Boyer to about 3 amps. In a points system the primary resistance is not all that important as the points can handle many more times the current of 3 amps. But a

Boyer uses a transistor to switch the voltage onto the coil and transistors have voltage and more importantly current limits. Too little current (too high of a resistance) and the coil may not generate enough energy to reliably spark the plug. Too much current (too low of a resistance) and the transistor melts from the heat and the

Boyer is toast.

Many combinations of coils have been tried for twins but it has come down to only a couple of choices: two 6 volt, 2 ohm coils or one dual spark plug output 12 volt, 4 ohm coil. Whatever the combination, the resistance the

Boyer sees can not fall out of the 3 to 4.5 ohm range. Ballast resistors have been suggested but the energy the

Boyer instantaneously delivers is fixed at about 36 watts (3 amps times 12 volts). If you turn part of that energy into heat in the ballast resistor, then the coil(s) get robbed of energy they need to jump a spark gap in the secondary circuit.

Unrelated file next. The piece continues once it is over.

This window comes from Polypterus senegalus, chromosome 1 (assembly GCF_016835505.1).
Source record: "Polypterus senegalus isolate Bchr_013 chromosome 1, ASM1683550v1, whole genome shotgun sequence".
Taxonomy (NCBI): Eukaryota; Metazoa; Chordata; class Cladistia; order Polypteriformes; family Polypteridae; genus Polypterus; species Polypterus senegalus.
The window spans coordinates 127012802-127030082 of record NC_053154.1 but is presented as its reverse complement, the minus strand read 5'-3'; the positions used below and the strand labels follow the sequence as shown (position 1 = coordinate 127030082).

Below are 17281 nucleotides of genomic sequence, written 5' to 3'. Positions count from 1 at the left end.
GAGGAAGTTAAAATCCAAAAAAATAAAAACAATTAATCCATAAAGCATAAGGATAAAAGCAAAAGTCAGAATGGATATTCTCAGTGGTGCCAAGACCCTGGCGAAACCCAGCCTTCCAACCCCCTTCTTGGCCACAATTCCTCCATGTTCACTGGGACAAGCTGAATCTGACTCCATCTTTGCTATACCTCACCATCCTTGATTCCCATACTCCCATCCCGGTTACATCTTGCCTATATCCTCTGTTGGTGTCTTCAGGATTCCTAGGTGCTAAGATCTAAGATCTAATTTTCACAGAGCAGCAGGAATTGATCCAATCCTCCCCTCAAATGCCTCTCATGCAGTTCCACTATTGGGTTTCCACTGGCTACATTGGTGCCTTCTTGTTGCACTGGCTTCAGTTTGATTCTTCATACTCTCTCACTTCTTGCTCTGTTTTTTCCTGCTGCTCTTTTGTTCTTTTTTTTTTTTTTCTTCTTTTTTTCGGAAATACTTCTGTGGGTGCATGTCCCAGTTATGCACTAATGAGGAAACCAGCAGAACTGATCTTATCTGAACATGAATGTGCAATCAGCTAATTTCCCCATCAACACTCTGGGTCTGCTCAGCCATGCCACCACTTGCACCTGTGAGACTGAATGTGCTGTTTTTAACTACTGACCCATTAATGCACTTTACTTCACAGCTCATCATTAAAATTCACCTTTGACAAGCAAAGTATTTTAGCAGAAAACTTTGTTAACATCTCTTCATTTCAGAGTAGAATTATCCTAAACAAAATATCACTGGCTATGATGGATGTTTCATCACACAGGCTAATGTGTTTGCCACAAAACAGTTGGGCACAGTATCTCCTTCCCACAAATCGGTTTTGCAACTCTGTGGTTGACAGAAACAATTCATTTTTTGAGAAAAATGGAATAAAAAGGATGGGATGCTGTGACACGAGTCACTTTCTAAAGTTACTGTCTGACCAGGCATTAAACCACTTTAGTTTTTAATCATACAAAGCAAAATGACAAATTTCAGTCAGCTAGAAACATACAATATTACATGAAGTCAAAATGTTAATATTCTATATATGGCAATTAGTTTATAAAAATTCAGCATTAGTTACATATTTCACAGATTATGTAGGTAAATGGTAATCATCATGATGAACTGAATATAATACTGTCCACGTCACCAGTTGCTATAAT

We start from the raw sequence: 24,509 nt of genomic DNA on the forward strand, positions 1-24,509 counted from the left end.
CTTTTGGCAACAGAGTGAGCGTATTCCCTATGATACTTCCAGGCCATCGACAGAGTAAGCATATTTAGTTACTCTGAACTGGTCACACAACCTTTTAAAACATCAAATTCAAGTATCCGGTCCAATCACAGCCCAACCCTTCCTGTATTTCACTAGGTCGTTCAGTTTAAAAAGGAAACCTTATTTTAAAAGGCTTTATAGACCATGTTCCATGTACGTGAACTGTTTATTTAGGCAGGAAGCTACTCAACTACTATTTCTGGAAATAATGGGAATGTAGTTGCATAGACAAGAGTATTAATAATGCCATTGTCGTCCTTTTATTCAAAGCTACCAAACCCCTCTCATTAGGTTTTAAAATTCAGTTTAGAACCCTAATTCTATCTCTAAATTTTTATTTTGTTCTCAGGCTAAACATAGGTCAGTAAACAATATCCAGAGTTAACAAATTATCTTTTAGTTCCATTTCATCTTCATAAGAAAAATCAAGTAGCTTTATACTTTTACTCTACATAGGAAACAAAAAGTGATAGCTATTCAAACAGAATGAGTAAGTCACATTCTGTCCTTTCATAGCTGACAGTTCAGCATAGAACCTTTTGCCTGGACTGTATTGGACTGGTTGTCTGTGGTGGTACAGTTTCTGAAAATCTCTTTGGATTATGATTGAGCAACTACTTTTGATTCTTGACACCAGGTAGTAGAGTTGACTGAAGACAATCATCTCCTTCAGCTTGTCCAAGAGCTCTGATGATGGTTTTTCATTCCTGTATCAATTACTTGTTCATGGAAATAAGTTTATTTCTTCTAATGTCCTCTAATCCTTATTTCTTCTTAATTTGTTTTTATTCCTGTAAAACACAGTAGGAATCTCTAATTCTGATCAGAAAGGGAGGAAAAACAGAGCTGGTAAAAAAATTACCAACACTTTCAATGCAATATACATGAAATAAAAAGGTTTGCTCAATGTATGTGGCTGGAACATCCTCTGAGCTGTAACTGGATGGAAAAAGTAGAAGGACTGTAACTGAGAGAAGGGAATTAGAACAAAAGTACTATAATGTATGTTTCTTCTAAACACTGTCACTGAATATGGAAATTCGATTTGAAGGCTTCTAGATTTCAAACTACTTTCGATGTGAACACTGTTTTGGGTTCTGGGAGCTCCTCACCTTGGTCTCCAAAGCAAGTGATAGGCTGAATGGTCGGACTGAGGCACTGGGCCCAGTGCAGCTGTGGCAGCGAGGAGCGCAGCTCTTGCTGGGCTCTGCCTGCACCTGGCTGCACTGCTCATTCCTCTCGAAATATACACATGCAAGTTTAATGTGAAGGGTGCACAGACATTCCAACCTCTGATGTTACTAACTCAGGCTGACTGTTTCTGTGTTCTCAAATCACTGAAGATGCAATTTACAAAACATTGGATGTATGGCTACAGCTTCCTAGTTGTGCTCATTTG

How about two 12 volt coils connected in series? The resistance in series circuits is additive and the resistance the

Boyer sees would be 8 ohms. That limits the current flow through the coils to 1.5 amps and the voltage across each coil to 6 volts. They were designed for 3 amps at 12 volts or 36 watts and they get 1.5 amps at 6 volts or 9 watts, 1/4 the energy for which they were designed. Power in is power out for the coil so the spark plugs get starved for energy. The bike may run fine at low RPMS but may miss in high RPM running or under heavy loads.

How about two 12 volt coils connected in parallel? The resistance in parallel circuits is not additive and the resistance the

Boyer sees would be 2 ohms. That results in the

Boyer having to supply 6 amps amps which exceeds the current specification of the

Boyer and the

Boyer is burned up toast. The bike may run fine, for a while, but eventually the output transistor of the